It’s not particularly surprising for a study to find that young Americans use computers and rely on text-messaging as a form of communication. What may be unforeseen is that the texting generation also reads more and uses the library more than older Americans.
The study Younger Americans’ Library Habits and Expectations by the Pew Research Center’s Internet & American Life Project showed 75% of Americans age 16-29 read a printed book in 2012, compared to 64% of Americans 30 and older. It also found young people were more likely than their older counterparts to have visited a library in the past year, used its technology, or accessed its web site and services remotely.
As might be expected, e-book readership is on the rise for both young and older Americans.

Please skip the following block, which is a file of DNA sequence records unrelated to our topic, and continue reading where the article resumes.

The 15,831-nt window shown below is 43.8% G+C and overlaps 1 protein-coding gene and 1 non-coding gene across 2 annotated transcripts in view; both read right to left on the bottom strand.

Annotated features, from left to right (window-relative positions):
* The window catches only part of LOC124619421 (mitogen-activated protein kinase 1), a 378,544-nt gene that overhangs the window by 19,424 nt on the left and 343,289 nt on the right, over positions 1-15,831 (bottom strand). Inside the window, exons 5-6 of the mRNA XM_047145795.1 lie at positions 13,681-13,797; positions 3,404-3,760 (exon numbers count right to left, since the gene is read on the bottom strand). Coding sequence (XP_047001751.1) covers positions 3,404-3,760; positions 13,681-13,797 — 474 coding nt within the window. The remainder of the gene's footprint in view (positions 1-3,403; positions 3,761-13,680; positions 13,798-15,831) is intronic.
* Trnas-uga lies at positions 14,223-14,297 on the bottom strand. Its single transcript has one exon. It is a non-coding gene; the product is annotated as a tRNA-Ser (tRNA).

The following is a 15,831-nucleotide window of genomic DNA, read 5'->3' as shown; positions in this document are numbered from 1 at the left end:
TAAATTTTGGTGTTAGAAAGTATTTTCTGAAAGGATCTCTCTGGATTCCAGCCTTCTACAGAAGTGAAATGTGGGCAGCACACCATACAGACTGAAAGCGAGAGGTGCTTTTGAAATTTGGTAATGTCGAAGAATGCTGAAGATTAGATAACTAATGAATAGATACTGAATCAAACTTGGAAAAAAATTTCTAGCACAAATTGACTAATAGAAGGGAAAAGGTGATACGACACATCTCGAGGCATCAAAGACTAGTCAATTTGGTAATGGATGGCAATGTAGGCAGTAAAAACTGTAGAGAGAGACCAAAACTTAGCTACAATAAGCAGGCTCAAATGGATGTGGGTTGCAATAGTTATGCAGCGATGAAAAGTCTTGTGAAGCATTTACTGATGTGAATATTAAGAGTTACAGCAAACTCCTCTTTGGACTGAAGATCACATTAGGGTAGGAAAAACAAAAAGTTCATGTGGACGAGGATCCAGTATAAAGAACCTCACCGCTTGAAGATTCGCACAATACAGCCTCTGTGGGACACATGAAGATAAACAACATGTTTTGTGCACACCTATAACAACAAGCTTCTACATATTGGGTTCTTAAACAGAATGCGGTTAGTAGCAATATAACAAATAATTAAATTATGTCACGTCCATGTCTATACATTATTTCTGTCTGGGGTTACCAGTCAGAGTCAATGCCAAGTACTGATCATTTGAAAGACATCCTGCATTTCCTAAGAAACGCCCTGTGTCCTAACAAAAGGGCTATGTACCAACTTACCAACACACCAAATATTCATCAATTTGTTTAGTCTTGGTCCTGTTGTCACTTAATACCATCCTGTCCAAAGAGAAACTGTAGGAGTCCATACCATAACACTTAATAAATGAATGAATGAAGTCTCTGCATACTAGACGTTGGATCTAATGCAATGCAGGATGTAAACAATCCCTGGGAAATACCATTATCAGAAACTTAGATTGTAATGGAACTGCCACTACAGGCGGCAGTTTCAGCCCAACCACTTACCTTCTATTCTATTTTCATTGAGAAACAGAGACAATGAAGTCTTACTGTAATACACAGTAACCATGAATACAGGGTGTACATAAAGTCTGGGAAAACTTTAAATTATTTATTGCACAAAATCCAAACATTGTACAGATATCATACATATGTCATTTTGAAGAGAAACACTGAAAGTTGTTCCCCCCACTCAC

The study found that 25% of Americans age 16-29 read an e-book in 2012, compared to 19% the year before. The percentage of respondents who read an e-book rose in every age group and peaked in the 30-49 age group with a 16% increase to 41%.
Technology adoption by young people is also on the rise with 98% of young adults age 18-29 reporting they use the Internet and 80% saying they have broadband access at home. In addition, 97% own a cellphone (65% of those are smartphones), 34% own a tablet computer, and 28% own an e-reader.